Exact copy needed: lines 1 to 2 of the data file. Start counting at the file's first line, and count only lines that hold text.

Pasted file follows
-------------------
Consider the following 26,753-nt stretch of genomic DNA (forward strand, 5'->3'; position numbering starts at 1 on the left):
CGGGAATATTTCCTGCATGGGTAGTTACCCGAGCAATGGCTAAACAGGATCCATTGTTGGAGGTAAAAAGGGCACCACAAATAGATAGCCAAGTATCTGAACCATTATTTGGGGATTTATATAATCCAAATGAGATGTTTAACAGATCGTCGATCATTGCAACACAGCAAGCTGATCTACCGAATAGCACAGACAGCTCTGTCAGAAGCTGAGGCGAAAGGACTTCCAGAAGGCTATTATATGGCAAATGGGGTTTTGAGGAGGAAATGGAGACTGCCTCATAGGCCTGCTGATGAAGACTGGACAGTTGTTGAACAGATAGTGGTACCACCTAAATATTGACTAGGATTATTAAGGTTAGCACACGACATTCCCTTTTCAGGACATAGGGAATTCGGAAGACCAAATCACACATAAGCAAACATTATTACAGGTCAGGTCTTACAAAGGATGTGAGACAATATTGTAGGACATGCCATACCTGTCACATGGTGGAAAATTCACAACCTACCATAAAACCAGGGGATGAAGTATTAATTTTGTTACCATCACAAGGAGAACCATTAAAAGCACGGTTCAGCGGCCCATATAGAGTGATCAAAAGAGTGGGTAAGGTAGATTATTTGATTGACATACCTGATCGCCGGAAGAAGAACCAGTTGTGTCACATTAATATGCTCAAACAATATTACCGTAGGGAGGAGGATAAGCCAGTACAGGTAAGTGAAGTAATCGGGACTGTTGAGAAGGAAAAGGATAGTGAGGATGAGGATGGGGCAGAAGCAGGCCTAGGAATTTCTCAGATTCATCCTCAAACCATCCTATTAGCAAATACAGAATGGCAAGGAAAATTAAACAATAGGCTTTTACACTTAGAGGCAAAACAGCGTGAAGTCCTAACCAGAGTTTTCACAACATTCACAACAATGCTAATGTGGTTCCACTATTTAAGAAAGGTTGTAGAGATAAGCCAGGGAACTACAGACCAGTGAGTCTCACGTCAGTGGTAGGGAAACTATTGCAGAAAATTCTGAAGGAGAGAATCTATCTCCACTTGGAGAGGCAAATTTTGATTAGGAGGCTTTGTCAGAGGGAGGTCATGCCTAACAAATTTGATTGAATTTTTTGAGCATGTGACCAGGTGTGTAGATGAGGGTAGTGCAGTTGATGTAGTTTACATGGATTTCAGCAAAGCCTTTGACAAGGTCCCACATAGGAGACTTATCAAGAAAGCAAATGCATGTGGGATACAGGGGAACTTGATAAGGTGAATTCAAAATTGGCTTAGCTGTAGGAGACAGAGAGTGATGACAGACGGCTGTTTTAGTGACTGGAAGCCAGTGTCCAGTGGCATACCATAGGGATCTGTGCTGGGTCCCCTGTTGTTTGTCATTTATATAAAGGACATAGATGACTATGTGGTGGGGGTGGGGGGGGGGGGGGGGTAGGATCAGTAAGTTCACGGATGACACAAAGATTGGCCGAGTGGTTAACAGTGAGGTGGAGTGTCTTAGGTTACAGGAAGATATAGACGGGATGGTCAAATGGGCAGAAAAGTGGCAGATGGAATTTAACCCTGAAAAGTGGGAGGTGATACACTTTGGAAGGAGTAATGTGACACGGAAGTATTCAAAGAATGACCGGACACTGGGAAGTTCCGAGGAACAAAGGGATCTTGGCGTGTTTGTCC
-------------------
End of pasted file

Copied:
Consider the following 26,753-nt stretch of genomic DNA (forward strand, 5'->3'; position numbering starts at 1 on the left):
CGGGAATATTTCCTGCATGGGTAGTTACCCGAGCAATGGCTAAACAGGATCCATTGTTGGAGGTAAAAAGGGCACCACAAATAGATAGCCAAGTATCTGAACCATTATTTGGGGATTTATATAATCCAAATGAGATGTTTAACAGATCGTCGATCATTGCAACACAGCAAGCTGATCTACCGAATAGCACAGACAGCTCTGTCAGAAGCTGAGGCGAAAGGACTTCCAGAAGGCTATTATATGGCAAATGGGGTTTTGAGGAGGAAATGGAGACTGCCTCATAGGCCTGCTGATGAAGACTGGACAGTTGTTGAACAGATAGTGGTACCACCTAAATATTGACTAGGATTATTAAGGTTAGCACACGACATTCCCTTTTCAGGACATAGGGAATTCGGAAGACCAAATCACACATAAGCAAACATTATTACAGGTCAGGTCTTACAAAGGATGTGAGACAATATTGTAGGACATGCCATACCTGTCACATGGTGGAAAATTCACAACCTACCATAAAACCAGGGGATGAAGTATTAATTTTGTTACCATCACAAGGAGAACCATTAAAAGCACGGTTCAGCGGCCCATATAGAGTGATCAAAAGAGTGGGTAAGGTAGATTATTTGATTGACATACCTGATCGCCGGAAGAAGAACCAGTTGTGTCACATTAATATGCTCAAACAATATTACCGTAGGGAGGAGGATAAGCCAGTACAGGTAAGTGAAGTAATCGGGACTGTTGAGAAGGAAAAGGATAGTGAGGATGAGGATGGGGCAGAAGCAGGCCTAGGAATTTCTCAGATTCATCCTCAAACCATCCTATTAGCAAATACAGAATGGCAAGGAAAATTAAACAATAGGCTTTTACACTTAGAGGCAAAACAGCGTGAAGTCCTAACCAGAGTTTTCACAACATTCACAACAATGCTAATGTGGTTCCACTATTTAAGAAAGGTTGTAGAGATAAGCCAGGGAACTACAGACCAGTGAGTCTCACGTCAGTGGTAGGGAAACTATTGCAGAAAATTCTGAAGGAGAGAATCTATCTCCACTTGGAGAGGCAAATTTTGATTAGGAGGCTTTGTCAGAGGGAGGTCATGCCTAACAAATTTGATTGAATTTTTTGAGCATGTGACCAGGTGTGTAGATGAGGGTAGTGCAGTTGATGTAGTTTACATGGATTTCAGCAAAGCCTTTGACAAGGTCCCACATAGGAGACTTATCAAGAAAGCAAATGCATGTGGGATACAGGGGAACTTGATAAGGTGAATTCAAAATTGGCTTAGCTGTAGGAGACAGAGAGTGATGACAGACGGCTGTTTTAGTGACTGGAAGCCAGTGTCCAGTGGCATACCATAGGGATCTGTGCTGGGTCCCCTGTTGTTTGTCATTTATATAAAGGACATAGATGACTATGTGGTGGGGGTGGGGGGGGGGGGGGGGTAGGATCAGTAAGTTCACGGATGACACAAAGATTGGCCGAGTGGTTAACAGTGAGGTGGAGTGTCTTAGGTTACAGGAAGATATAGACGGGATGGTCAAATGGGCAGAAAAGTGGCAGATGGAATTTAACCCTGAAAAGTGGGAGGTGATACACTTTGGAAGGAGTAATGTGACACGGAAGTATTCAAAGAATGACCGGACACTGGGAAGTTCCGAGGAACAAAGGGATCTTGGCGTGTTTGTCC